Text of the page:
Pliny the Elder, Natural History

LCL 392: 182-183


Pliny: Natural History

calthae.1 non levior ei quam scopam regiam appellant, quamquam folia eius olent, non flores.


XVI. Baccar quoque radicis tantum odoratae est, a quibusdam nardum rusticum appellatum. unguenta ex ea radice fieri solita apud antiquos Aristophanes priscae comoediae poeta testis est. unde quidam errore falso baccarida2 eam appellabant. odor est cinnamomo proximus. gracili solo nec 30umido provenit. simillimum ei combretum appellatur, foliorum exilitate usque in fila adtenuata, et procerius quam baccar. haec sunt unguenta3 tantum. sed eorum quoque error corrigendus est qui baccar rusticum nardum appellavere. est enim alia herba sic cognominata quam Graeci asaron vocant, cuius speciem figuramque diximus in nardi generibus. quin immo asaron invenio vocitari, quoniam in coronas non addatur.


XVII. Crocum silvestre optimum. serere in Italia minime expedit, ad scripula usque singula areis decoquentibus. seritur radicis bulbo. sativum latius maiusque et nitidius, sed multo lenius, degenerans ubique, nec fecundum etiam Cyrenis, ubi semper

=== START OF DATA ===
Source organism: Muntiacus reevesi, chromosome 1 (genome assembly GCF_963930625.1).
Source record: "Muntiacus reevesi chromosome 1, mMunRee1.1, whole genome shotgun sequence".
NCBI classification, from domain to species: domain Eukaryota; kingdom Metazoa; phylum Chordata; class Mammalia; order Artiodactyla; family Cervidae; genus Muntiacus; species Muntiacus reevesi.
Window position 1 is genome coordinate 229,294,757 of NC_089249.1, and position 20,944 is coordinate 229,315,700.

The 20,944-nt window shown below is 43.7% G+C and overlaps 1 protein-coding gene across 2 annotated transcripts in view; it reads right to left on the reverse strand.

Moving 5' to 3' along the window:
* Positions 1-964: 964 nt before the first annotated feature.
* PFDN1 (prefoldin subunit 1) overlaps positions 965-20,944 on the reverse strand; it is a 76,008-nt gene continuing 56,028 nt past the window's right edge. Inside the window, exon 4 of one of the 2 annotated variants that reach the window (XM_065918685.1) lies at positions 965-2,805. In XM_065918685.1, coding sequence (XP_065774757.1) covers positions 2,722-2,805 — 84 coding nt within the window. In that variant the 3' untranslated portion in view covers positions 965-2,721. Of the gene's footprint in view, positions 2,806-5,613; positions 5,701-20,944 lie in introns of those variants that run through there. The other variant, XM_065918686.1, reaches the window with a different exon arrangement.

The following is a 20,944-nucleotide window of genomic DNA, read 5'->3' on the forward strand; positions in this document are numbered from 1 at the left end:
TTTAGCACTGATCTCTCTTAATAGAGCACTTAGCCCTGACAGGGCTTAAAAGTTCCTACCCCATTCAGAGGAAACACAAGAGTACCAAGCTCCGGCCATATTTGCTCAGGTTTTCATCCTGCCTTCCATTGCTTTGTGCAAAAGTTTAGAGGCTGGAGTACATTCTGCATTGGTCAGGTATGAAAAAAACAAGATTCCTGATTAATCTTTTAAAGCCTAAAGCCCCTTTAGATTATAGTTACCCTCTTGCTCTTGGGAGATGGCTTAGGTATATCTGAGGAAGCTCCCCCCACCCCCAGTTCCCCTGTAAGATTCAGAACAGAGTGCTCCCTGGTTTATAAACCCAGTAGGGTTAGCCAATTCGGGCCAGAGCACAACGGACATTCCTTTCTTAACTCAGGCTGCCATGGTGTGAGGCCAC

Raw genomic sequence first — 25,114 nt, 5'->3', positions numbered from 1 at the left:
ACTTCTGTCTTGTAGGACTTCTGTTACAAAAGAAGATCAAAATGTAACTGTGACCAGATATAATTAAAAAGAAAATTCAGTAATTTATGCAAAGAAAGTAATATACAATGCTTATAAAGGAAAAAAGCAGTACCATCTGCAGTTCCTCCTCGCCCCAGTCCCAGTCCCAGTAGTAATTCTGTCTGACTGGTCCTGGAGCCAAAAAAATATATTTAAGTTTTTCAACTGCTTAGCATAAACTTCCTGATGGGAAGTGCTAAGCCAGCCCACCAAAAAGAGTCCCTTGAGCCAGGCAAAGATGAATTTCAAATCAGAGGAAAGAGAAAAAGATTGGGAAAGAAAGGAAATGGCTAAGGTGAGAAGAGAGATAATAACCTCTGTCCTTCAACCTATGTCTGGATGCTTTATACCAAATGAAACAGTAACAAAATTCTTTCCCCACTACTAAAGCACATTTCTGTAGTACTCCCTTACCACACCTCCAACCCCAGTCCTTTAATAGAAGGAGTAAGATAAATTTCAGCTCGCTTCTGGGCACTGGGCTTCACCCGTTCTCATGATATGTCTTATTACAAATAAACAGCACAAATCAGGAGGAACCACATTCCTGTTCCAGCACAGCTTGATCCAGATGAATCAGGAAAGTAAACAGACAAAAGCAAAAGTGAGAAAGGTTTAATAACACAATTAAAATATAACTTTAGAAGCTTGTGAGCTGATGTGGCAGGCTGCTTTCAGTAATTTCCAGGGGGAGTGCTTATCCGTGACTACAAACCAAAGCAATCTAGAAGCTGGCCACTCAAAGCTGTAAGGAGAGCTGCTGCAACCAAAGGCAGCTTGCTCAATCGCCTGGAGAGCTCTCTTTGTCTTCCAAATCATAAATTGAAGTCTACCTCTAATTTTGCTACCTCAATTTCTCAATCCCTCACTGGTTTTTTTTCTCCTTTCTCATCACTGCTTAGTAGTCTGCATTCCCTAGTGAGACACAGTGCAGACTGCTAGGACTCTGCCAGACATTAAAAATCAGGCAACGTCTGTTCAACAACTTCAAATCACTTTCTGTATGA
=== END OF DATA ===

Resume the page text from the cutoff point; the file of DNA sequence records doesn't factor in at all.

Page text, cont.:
Book XXI

the caltha being strong.a No less strong is the scent of the plant which they call royal broom, though it is not the flowers that smell, but the leaves.b

XVI. Baccar too, which is called by some fieldBaccar. nard, has scent in the root only. That unguents used to be made by the ancients from this root we have a witness in Aristophanes, a poet of the Old Comedy. Whence some used to commit the error of calling it by a Greek name, baccaris.c The scent is very like that of cinnamon. It grows on a thin dry soil. Very like it is the plant called combretum,d taller than the baccar, and with leaves so thin that they are mere threads. These are only used as unguentse But the mistake of those also must be corrected who have called baccar field nard. For there is another plant with this surname, which the Greeks call asaron, whose shape and appearance we have described among the varieties of nard.f Moreover, I find that the plant is styled asaron, because it is not used in the making of chaplets.

XVII. Wild saffron is better than any other. ToSaffron. grow it in Italy is most unprofitable, as a whole bed of saffron yields only a scruple of the essence. It is propagated from a bulb of the root. The cultivated saffron is broader, larger and more handsome, but much less potent; it is degenerating everywhere, and is not prolific even at Cyrene, where grows a saffron whose flowers have always been very famous.

DOI: 10.4159/DLCL.pliny_elder-natural_history.1938